New observation, testing and recording car for overhead lines
When assessing the life of the installations, Infrabel is gradually adopting a different approach to conventional periodic maintenance. In order to achieve condition-based maintenance, Infrabel has acquired an observation, testing and recording car currently undergoing testing and approval. From the spring of 2014, this four-axle diesel-hydraulic vehicle will allow visual inspection in highly ergonomic conditions. The ultimate aim is to support the visual inspection with expert systems based on image recognition and analysis.
The car is also equipped with a measuring system to calculate the precise thickness of the contact wire and operates based on lateral laser scanning. Although this imposes restrictions on the speeds in use (up to 50km/h), it has the advantage of being highly accurate: preliminary results show an accuracy of 0.1mm at 35km/h. This special overhead line train complements the systematic measurement of the overhead line network. This is currently achieved by the automatic measurement of geometry and the dynamic measurement of contact forces.
New maintenance policy based on retrospective study
In Infrabel’s Infrastructure Division, maintenance is currently carried out by 420 members of staff divided between the 13 regional maintenance centres in the Belgian rail network. The technical teams have a fleet of 21 specialised multi-functional maintenance vehicles at their disposal to carry out the necessary work on the ground. These overhead line work trains are gradually being replaced with new rolling stock where necessary.
In order to refine the priorities for its new maintenance policy, Infrabel carried out a retrospective study in 2013. The analyses of all incidents – in which rail services were disrupted due to a fault in the overhead line – in the last 10 years were systematically re-examined. These incidents were ranked according to a series of criteria including design, quality and degradation mechanism.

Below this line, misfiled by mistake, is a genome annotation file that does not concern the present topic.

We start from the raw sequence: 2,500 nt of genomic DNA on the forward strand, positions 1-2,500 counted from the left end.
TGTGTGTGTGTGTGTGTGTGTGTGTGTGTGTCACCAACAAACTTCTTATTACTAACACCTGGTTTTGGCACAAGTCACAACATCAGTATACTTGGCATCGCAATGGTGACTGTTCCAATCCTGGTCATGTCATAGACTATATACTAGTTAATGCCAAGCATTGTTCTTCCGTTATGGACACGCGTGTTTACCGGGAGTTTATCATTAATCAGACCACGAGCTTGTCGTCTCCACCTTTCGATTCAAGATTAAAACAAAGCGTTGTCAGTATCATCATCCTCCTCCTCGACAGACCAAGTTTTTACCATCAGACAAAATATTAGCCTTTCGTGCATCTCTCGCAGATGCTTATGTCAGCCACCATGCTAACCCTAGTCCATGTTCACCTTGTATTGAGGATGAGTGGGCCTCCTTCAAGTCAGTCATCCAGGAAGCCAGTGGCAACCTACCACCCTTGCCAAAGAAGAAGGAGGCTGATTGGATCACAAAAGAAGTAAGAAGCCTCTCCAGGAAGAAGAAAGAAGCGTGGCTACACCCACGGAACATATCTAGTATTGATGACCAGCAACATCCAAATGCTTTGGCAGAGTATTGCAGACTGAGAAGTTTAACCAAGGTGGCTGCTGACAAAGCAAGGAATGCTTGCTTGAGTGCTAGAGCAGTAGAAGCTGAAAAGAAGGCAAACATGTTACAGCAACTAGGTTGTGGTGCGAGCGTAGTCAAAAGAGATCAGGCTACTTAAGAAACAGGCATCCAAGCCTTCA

The principal conclusion was that, on very busy stretches of line, the fully-controlled overhead line is subject to a combination of mechanical and electrical stresses, resulting in rapid degradation of the hangers. Some installation instructions were also found to lead to high sensitivity to minor installation errors. Based on this, Infrabel has devised a programme of partial modernisation and adaptation designed to lead to greater robustness.
Another conclusion from this incident analysis is that simplifying maintenance goes hand-in-hand with greater reliability provided that the quality of the components and the design is optimised. In practice, a thorough review is necessary. Infrabel has the necessary experts and know-how to carry out such an analysis. The asset databases are currently being adapted so that they can be made available to the maintenance technicians on the ground.
Benefits of overhead line strategy for Infrabel’s customers
This well-thought-out combined strategy for the maintenance and modernisation of the overhead line installations on the Belgian rail network is in keeping with Infrabel’s priorities. A safe, high-quality and sustainable rail network is all thanks to the delivery of electrical power to the rail operators via a reliable network of overhead lines and other installations. This power drives our customers’ locomotives and carriages as well as improves passenger comfort.
Richard Marcelis has been Head of the Power Engineering Department at Infrabel since 2003. Prior to this, Richard held different positions within the Belgian railway sector, including Project Leader for railway electrification and construction of high-speed lines and their signalling systems, plus being responsible for central infrastructure workshops. Richard studied at KU Leuven and is a Civil Engineer in Electromechanics (Energy) and is now a visiting Professor in the Energy Department at KU Leuven.